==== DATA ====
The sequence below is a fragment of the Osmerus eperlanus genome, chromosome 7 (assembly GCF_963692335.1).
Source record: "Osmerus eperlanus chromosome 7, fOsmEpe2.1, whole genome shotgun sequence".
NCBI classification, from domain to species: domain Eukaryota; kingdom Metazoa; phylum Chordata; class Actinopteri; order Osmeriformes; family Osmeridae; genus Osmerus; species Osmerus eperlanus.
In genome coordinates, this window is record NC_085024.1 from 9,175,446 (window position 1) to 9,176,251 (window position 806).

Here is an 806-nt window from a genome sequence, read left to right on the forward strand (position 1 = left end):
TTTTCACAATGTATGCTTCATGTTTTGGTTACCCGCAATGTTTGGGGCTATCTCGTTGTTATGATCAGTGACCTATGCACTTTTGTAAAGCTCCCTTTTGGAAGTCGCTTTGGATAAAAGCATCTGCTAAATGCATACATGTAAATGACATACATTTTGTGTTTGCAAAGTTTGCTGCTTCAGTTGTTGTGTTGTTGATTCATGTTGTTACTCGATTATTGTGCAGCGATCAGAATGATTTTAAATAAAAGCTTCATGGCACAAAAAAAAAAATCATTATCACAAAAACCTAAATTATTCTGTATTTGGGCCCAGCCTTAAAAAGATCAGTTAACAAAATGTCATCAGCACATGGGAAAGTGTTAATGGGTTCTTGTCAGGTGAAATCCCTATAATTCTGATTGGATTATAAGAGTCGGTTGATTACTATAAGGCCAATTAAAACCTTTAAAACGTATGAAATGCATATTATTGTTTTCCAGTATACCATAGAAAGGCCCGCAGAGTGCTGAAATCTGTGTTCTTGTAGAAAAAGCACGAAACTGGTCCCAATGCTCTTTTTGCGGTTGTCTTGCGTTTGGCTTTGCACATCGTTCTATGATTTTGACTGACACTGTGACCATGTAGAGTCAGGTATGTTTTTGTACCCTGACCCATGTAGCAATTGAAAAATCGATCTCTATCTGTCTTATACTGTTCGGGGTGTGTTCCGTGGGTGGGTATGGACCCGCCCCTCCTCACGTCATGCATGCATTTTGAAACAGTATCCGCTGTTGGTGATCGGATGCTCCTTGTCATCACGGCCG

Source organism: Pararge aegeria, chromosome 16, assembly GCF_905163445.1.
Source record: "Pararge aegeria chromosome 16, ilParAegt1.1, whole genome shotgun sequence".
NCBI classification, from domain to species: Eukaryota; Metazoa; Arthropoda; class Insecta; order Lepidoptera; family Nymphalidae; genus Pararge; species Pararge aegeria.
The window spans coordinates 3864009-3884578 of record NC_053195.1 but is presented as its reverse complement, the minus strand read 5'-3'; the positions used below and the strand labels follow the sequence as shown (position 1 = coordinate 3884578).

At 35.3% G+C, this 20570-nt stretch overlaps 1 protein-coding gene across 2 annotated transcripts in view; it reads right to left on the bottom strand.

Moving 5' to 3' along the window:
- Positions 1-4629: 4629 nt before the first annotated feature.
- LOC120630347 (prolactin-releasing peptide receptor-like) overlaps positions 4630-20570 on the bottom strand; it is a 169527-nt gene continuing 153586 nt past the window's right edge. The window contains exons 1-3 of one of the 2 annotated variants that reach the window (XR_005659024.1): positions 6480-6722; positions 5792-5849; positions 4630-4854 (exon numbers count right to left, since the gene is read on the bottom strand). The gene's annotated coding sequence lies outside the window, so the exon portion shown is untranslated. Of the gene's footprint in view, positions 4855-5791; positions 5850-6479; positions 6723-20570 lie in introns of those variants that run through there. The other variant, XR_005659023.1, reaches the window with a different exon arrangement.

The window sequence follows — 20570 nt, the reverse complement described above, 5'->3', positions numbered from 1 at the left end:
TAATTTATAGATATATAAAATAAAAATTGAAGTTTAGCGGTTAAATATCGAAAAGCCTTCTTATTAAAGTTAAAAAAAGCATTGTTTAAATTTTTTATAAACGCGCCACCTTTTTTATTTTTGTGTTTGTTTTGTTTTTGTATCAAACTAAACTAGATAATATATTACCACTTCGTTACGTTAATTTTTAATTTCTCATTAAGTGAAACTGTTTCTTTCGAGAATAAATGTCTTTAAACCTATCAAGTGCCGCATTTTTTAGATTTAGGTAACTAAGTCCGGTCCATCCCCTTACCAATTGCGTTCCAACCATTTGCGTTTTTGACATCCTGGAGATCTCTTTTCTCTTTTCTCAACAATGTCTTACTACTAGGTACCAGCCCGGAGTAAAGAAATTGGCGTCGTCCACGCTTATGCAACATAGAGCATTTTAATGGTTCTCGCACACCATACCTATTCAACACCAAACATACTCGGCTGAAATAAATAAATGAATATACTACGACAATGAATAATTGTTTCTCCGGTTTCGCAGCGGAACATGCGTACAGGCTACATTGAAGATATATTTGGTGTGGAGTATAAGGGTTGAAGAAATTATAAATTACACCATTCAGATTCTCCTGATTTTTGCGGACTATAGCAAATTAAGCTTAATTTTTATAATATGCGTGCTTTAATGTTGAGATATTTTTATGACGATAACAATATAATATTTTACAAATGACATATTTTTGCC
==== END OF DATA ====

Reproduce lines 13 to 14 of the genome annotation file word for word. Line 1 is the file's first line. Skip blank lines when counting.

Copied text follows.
- Positions 1-4629: 4629 nt before the first annotated feature.
- LOC120630347 (prolactin-releasing peptide receptor-like) overlaps positions 4630-20570 on the bottom strand; it is a 169527-nt gene continuing 153586 nt past the window's right edge. The window contains exons 1-3 of one of the 2 annotated variants that reach the window (XR_005659024.1): positions 6480-6722; positions 5792-5849; positions 4630-4854 (exon numbers count right to left, since the gene is read on the bottom strand). The gene's annotated coding sequence lies outside the window, so the exon portion shown is untranslated. Of the gene's footprint in view, positions 4855-5791; positions 5850-6479; positions 6723-20570 lie in introns of those variants that run through there. The other variant, XR_005659023.1, reaches the window with a different exon arrangement.